Supporting the screening is also entirely consistent with Seattle’s declaration to being a sanctuary city. Cancelling the event, if that is what the city establishment decided to do, would be a slap in the face to all those fighting for Palestinian rights in the face of the massacre in Gaza.

I invite you to watch the film online (it is available for free), and I urge you to join us this evening at the event. As the letter from the LGBTQ Commission released yesterday says, “Seattle community members with diverse and intersecting backgrounds including individuals who are LGBTQ, Jewish, Palestinian, Christian, immigrants, people born and raised in Seattle and others, attended Seattle LGBTQ Commission meetings to provide public comment and request we host this film screening at City Hall.”

I understand the calls by some that “both sides” should be heard. My office would be happy to help organize an event where the issues involved are discussed and debated in depth. I believe, though, that we should also recognize that the just and accurate critique of Israel’s illegal policy of brutal repression of the Palestinian people is far too often excluded from American political discourse, and that it is correct to support the screening and discussion organized for this evening. Everyone is cordially invited to listen and participate in a peaceful and respectful discussion and help organize future discussions.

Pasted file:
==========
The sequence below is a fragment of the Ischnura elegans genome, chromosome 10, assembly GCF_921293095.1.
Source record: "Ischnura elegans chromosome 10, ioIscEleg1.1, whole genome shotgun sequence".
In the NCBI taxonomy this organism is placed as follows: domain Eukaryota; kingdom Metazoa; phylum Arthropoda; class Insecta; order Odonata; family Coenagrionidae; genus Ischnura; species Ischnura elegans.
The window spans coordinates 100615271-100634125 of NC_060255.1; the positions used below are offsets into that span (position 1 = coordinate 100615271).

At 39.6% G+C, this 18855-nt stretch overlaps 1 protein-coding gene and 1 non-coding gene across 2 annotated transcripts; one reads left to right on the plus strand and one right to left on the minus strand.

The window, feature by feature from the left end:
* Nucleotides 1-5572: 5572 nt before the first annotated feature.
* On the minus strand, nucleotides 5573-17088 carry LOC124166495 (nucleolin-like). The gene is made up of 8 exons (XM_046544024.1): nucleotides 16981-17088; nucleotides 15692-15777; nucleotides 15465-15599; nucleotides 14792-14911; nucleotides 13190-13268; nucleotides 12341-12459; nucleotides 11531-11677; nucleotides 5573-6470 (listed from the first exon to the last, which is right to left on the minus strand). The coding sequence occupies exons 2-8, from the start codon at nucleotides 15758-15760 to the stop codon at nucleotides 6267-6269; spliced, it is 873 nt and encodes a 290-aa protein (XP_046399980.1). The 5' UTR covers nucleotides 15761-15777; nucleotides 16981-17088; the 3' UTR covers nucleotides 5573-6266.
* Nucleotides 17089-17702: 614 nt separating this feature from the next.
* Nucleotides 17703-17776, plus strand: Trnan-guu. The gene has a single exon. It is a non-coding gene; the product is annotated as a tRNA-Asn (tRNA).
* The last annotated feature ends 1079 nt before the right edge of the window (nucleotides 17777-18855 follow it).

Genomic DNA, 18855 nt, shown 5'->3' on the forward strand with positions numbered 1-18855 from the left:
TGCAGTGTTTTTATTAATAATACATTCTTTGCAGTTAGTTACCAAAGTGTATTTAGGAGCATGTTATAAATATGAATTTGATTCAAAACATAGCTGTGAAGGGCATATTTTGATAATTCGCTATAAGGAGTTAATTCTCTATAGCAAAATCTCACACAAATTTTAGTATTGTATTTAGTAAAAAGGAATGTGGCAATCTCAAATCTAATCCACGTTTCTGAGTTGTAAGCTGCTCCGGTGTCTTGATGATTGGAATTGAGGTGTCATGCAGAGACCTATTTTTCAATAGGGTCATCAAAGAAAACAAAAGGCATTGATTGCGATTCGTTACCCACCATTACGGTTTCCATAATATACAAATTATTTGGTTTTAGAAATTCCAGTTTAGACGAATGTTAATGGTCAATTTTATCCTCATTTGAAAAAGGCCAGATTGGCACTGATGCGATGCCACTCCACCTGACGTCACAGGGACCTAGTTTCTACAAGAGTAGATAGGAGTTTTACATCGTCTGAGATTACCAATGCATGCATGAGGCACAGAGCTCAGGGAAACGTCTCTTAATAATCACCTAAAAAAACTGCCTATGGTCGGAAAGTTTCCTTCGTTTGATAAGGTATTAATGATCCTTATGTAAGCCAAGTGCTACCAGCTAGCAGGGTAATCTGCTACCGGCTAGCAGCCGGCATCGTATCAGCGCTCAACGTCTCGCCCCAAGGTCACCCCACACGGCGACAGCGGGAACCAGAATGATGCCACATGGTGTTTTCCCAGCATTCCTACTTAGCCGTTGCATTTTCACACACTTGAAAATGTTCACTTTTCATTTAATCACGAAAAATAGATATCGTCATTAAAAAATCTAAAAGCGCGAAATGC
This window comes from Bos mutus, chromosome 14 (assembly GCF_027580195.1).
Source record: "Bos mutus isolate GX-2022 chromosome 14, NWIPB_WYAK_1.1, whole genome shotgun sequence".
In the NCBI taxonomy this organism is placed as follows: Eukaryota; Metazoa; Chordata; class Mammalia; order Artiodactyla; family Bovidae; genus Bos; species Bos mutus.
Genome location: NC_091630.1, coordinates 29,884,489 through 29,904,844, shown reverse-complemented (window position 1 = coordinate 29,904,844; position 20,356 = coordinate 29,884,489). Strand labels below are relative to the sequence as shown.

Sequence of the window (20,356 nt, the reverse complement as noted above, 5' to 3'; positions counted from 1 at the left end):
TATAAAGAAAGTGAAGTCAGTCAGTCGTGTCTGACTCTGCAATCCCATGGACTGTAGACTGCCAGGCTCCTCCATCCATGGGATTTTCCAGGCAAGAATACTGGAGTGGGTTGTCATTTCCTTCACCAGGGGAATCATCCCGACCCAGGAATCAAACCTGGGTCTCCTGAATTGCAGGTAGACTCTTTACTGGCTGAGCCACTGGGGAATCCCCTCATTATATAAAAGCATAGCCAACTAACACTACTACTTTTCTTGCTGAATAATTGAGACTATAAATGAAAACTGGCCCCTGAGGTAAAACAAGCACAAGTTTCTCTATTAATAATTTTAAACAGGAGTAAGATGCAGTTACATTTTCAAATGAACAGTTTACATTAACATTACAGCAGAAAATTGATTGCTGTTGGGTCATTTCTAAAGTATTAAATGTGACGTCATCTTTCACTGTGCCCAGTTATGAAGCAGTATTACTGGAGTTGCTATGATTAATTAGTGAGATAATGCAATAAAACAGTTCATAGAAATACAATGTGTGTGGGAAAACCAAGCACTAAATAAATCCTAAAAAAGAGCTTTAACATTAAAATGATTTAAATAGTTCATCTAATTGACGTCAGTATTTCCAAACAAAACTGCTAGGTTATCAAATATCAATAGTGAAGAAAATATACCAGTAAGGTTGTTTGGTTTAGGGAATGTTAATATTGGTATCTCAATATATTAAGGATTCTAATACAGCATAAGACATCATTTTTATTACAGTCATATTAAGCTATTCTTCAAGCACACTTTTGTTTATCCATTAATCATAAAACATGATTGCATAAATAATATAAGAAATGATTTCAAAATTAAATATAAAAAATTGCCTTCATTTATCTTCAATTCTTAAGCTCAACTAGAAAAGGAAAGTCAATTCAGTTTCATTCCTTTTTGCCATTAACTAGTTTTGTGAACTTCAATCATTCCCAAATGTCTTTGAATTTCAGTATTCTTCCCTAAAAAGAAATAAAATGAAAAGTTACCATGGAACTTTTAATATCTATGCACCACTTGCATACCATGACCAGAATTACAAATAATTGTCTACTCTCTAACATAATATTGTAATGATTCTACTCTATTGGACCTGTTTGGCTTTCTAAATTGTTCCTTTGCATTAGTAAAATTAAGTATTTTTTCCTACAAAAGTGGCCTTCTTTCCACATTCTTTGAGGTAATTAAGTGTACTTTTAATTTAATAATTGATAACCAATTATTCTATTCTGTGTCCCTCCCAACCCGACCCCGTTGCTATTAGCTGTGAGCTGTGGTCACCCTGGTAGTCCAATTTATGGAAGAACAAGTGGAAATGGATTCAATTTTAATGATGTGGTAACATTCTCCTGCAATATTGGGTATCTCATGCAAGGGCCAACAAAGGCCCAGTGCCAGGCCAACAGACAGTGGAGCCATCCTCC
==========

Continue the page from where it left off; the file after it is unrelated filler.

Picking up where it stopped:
Finally, let me address the matter of anti-Semitism. The Jewish Federation leadership, in calling for cancellation of the event, claims that showing this film will “stir up increased anti-Semitism.”

Anyone who gives the film a balanced viewing will reject that the film in any way bolsters or provokes anti-Semitism.

Anti-Semitism is a pervasive and virulent disease that we must fight everywhere it shows up. I stand with all Jewish working people in opposing anti-Semitism. Most recently, we saw two prominent anti-Semitic pastors deliver prayers at the provocative opening of the US Embassy in Jerusalem: John Hagee, who has claimed that Hitler was a “hunter” sent by God, and Robert Jeffress, who has preached that “you can’t be saved by being a Jew.” Surprisingly, I have yet to hear the people who claim Pinkwashing Exposed provokes anti-Semitism denounce these hateful preachers, who were invited by the Israeli government with the blessing of the Trump administration.

As the US State Department’s own definition of anti-Semitism notes (a definition cited by the Jewish Federation in denouncing the Pinkwashing Exposed film), “criticism of Israel similar to that leveled against any other country cannot be regarded as anti-Semitic.”

I have been consistent, as have the activists who are supporting this film, in opposing ruling classes everywhere as they act to subjugate others to pursue their own interests against those of working and oppressed people, flout UN resolutions to pursue peaceful settlements of land issues, and create different sets of laws for people of different ethnicities and nationalities.

Lastly, the film’s central point must be taken on board: the fact that the Israeli government has policies (at least for some of its inhabitants) that are more LGBTQ-friendly than those in neighboring states does not diminish or negate the inhumanity of its killing of and oppressing the Palestinian people.




Seattle City Councilmember Kshama Sawant